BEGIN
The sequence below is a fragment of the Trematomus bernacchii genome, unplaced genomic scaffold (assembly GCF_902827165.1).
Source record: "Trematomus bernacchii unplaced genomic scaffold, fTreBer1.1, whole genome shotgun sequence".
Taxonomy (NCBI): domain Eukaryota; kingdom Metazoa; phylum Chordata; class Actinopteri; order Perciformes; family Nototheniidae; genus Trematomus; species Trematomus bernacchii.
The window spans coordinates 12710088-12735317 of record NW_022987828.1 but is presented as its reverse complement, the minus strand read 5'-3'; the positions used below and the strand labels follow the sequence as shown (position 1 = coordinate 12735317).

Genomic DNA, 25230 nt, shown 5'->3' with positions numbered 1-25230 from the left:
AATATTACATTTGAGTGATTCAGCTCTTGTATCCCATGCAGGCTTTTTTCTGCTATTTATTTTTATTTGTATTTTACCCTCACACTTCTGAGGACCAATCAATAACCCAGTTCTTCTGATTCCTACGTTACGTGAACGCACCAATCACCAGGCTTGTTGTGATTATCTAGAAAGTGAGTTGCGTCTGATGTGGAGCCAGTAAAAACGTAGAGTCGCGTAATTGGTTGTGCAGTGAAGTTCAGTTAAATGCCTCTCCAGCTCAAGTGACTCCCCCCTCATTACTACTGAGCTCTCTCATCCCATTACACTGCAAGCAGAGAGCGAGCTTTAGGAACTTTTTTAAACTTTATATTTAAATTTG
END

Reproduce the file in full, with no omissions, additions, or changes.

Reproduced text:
The sequence below is a fragment of the Trematomus bernacchii genome, unplaced genomic scaffold (assembly GCF_902827165.1).
Source record: "Trematomus bernacchii unplaced genomic scaffold, fTreBer1.1, whole genome shotgun sequence".
Taxonomy (NCBI): domain Eukaryota; kingdom Metazoa; phylum Chordata; class Actinopteri; order Perciformes; family Nototheniidae; genus Trematomus; species Trematomus bernacchii.
The window spans coordinates 12710088-12735317 of record NW_022987828.1 but is presented as its reverse complement, the minus strand read 5'-3'; the positions used below and the strand labels follow the sequence as shown (position 1 = coordinate 12735317).

Genomic DNA, 25230 nt, shown 5'->3' with positions numbered 1-25230 from the left:
AATATTACATTTGAGTGATTCAGCTCTTGTATCCCATGCAGGCTTTTTTCTGCTATTTATTTTTATTTGTATTTTACCCTCACACTTCTGAGGACCAATCAATAACCCAGTTCTTCTGATTCCTACGTTACGTGAACGCACCAATCACCAGGCTTGTTGTGATTATCTAGAAAGTGAGTTGCGTCTGATGTGGAGCCAGTAAAAACGTAGAGTCGCGTAATTGGTTGTGCAGTGAAGTTCAGTTAAATGCCTCTCCAGCTCAAGTGACTCCCCCCTCATTACTACTGAGCTCTCTCATCCCATTACACTGCAAGCAGAGAGCGAGCTTTAGGAACTTTTTTAAACTTTATATTTAAATTTG